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Old 10-09-2017, 09:30 AM
 
Location: Macao
15,954 posts, read 36,224,668 times
Reputation: 9493

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Quote:
Originally Posted by JakeinChina View Post
Its just a topic that I find interesting as you read so many articles on retiring overseas, esp to places in Europe or South America, but not much on Asia as a whole. Yes, Thailand and the Phillippines, but none of the other larger countries. Plus, I just wanted to get ideas and thoughts from some on this site that I know are long time Asia expats, who originally were from North America or a Western country.
I tend to think of Southeast Asia and Mexico as some of the top destinations. I don't notice Europe so much, unless someone is in the higher income brackets. Yeah, South America and Central America is always up there - particularly Costa Rica, Panama and Ecuador.

ASIA, and maybe you are thinking of CHINA in particular? For years, it was just a random 1-6 months single entry for Americans, at US$150. You just never knew what you'd get, and the costs involved. Now that's it changed to a multiple 10-year visa, it could change things. We might start seeing websites of people devoting attention to China soon. Particularly with the possibility of teaching English part-time with privates, a nice little lucrative benefit for retirees. I did meet a British guy recently visiting Macau, he was retired and doing exactly that, living not too far from the HK/Macau border for his visa runs.
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Old 10-09-2017, 12:30 PM
 
Location: Miami-Jax
6,324 posts, read 6,994,449 times
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Quote:
Originally Posted by JakeinChina View Post
ProjectMaximus, I think your right, and its very difficult to foresee where you will be in your final years. Its just a topic that I find interesting as you read so many articles on retiring overseas, esp to places in Europe or South America, but not much on Asia as a whole. Yes, Thailand and the Phillippines, but none of the other larger countries. Plus, I just wanted to get ideas and thoughts from some on this site that I know are long time Asia expats, who originally were from North America or a Western country.
I have seen Kuala Lumpur and Penang pop up often. It might be self-selective as often my relatives in Malaysia send me those lol. But the articles claim it is already quite popular so there may be truth to it.

Quote:
Originally Posted by JakeinChina View Post
I guess I would now focus on "pre-retirement" and possibly working part time, or taking up hobbies or things I want to do. I've also thought of the idea of 6 months in Asia and 6 months in another country, which I find ideal, but I have a daughter and her school gets in the way of that.
I hear you. In 10 years I hope to be in a 6/6 type of situation but I fear children may get in the way. We plan to do online schooling for a few years to get by, but if they are at an age when they really want to settle into a routine and network then I'll want to allow for that.

Quote:
Originally Posted by JakeinChina View Post
I've been thinking of where to move to and settle down over the last 8 years thinking I'll leave China soon, but it never happens...haha.
Then you'll have to change your name on CD!!
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Old 10-09-2017, 12:35 PM
 
Location: Miami-Jax
6,324 posts, read 6,994,449 times
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Quote:
Originally Posted by Tiger Beer View Post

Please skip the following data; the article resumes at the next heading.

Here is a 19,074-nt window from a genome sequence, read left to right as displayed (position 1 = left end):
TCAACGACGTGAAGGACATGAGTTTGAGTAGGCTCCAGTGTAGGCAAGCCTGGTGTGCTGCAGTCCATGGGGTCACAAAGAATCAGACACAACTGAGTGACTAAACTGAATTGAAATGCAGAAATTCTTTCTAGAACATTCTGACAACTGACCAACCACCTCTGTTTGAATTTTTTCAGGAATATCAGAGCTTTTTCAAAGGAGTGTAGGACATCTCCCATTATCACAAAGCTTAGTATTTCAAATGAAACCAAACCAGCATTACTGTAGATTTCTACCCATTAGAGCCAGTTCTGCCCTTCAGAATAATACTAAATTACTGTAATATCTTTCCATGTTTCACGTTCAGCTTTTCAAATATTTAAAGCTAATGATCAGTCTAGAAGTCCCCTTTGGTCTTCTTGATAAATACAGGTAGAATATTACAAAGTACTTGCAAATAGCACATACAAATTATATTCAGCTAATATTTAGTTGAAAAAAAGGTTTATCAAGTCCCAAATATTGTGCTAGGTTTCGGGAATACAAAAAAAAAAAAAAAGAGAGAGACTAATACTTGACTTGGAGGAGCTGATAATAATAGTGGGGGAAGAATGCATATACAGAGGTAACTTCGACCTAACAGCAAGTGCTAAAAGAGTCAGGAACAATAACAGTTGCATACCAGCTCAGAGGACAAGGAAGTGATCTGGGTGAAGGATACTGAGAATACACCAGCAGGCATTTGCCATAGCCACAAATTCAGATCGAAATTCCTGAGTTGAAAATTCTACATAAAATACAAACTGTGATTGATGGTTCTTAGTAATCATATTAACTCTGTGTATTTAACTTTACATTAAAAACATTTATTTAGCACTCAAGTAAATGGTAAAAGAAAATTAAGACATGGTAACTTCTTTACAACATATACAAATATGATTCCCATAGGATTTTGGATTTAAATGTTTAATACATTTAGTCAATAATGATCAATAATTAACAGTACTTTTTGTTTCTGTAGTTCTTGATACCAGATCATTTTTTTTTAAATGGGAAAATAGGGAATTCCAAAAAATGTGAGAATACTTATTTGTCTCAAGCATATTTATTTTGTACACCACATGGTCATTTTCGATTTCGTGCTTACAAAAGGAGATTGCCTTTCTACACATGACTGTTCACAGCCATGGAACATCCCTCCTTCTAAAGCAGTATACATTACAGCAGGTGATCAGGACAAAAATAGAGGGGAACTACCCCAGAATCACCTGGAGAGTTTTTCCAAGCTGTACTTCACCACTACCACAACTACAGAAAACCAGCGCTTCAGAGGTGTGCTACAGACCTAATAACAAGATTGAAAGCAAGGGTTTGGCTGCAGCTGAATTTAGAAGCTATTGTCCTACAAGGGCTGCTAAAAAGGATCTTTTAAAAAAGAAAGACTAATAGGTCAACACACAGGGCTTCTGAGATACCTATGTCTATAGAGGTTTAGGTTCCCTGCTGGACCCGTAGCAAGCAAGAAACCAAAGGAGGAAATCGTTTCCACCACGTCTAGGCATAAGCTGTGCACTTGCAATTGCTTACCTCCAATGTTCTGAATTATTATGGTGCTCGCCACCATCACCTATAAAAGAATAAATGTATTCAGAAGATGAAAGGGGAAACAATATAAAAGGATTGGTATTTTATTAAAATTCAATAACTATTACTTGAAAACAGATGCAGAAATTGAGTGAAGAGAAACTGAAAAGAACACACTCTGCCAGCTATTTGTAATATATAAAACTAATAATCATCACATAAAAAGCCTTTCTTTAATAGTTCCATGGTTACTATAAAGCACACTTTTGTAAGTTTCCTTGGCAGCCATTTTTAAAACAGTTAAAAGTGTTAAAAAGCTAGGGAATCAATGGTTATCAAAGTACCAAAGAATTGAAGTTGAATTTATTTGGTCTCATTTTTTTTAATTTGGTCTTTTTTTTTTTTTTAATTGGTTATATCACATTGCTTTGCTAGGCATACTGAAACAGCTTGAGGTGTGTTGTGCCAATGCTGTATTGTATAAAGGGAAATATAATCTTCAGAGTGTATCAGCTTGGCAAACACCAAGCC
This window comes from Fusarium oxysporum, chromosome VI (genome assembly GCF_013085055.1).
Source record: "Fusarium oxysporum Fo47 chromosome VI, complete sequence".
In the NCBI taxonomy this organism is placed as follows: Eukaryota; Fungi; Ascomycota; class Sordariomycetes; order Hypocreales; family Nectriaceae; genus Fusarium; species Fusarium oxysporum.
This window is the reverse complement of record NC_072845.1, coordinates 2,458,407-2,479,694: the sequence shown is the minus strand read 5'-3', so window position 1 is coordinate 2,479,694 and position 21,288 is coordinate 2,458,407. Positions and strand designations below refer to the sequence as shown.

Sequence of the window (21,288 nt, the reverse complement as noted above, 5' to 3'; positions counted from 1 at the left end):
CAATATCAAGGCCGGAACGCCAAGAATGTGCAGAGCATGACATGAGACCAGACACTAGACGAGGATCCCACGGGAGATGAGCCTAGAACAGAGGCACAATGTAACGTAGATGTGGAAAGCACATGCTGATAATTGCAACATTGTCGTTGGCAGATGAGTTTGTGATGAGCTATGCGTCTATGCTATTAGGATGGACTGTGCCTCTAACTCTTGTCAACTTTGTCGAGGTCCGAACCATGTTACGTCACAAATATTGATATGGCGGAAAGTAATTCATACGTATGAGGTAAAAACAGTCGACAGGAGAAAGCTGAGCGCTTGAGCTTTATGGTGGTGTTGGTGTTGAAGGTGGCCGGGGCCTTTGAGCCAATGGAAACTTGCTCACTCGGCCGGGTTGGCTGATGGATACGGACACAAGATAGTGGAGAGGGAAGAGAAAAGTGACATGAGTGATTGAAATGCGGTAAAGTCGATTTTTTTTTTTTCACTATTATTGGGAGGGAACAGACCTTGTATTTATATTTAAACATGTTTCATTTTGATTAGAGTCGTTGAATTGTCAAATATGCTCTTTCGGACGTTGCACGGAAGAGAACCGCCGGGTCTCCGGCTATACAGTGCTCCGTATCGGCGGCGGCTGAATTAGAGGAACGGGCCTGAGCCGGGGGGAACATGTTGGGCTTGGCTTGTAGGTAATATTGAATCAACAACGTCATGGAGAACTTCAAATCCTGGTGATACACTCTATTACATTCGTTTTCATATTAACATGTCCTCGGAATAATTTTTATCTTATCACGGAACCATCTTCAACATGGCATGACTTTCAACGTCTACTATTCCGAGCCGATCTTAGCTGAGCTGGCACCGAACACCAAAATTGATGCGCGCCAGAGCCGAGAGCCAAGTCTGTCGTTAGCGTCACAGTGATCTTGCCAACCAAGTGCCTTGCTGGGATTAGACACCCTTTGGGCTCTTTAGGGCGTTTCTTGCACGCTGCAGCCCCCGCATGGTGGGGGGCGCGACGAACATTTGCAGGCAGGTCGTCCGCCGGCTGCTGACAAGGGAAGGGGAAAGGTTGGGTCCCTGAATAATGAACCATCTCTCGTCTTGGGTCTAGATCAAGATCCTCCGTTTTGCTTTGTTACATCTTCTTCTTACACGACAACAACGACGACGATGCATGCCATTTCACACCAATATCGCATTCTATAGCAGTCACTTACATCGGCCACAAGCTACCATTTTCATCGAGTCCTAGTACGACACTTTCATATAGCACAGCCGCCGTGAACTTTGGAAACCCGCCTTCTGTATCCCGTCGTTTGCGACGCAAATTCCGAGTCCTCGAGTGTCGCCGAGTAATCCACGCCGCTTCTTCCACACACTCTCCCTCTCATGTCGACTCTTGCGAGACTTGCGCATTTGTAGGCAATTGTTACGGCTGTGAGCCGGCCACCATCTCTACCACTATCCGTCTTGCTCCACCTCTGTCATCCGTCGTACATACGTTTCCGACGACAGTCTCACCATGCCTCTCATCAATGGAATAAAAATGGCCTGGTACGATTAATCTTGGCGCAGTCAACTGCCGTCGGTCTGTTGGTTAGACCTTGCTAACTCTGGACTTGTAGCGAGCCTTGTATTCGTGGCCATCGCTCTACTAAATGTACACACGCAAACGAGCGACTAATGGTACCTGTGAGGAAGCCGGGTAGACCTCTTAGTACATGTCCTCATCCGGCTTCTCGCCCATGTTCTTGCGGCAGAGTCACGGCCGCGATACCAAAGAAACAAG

I did meet a British guy recently visiting Macau, he was retired and doing exactly that, living not too far from the HK/Macau border for his visa runs.
How are things in Macao these days? Is the light rail ever going to be finished? lol
I finally spent a week there last fall...it was actually more exciting and livable than I had imagined. I mean I'm sure after months it would get a little old and stale, but in smaller doses I could see myself enjoying it.
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Old 10-09-2017, 01:24 PM
 
Location: Macao
15,954 posts, read 36,224,668 times
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Quote:
Originally Posted by projectmaximus View Post
How are things in Macao these days? Is the light rail ever going to be finished? lol
I finally spent a week there last fall...it was actually more exciting and livable than I had imagined. I mean I'm sure after months it would get a little old and stale, but in smaller doses I could see myself enjoying it.
When living here, it's fine.

I think of it as 600,000 person neighborhood in a 20+ million metro. When I lived in cities like Seoul or NYC, I seldom left a small handful of neighborhoods - live, play, and work.

Macau is kind of the same thing. There is more than enough just with Taipa and Macau. Plus if I want to meet friends in Hong Kong, for example, my ferry is 1 hour, and their same trip within HK, might also be an hour.

But for Macau, the plazas and for walking around, and having a relatively more relaxed place to HK, it really can't be beat. Also, Zhuhai is all bunched up right on the Macau border, so a stroll over there, and it opens up your 'places to go' phenomenally. Not only that, but there are also 1-hour trains to Guangzhou...not that I ever go, as so much already here between Macau/HK/Zhuhai.

There are definitely a significantly enormous number of significantly worse places to be, than living in a cool little city like Macau that acts as a pretty amazingly little cool neighborhood in a large metro region.
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Old 10-09-2017, 03:02 PM
 
Location: Honolulu
1,369 posts, read 553,462 times
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Most posts emphasize on COL, but for retirees, crime (and health care) is more important especially if you are not fluent in the local language. Some recommendations suggested may not be good choice: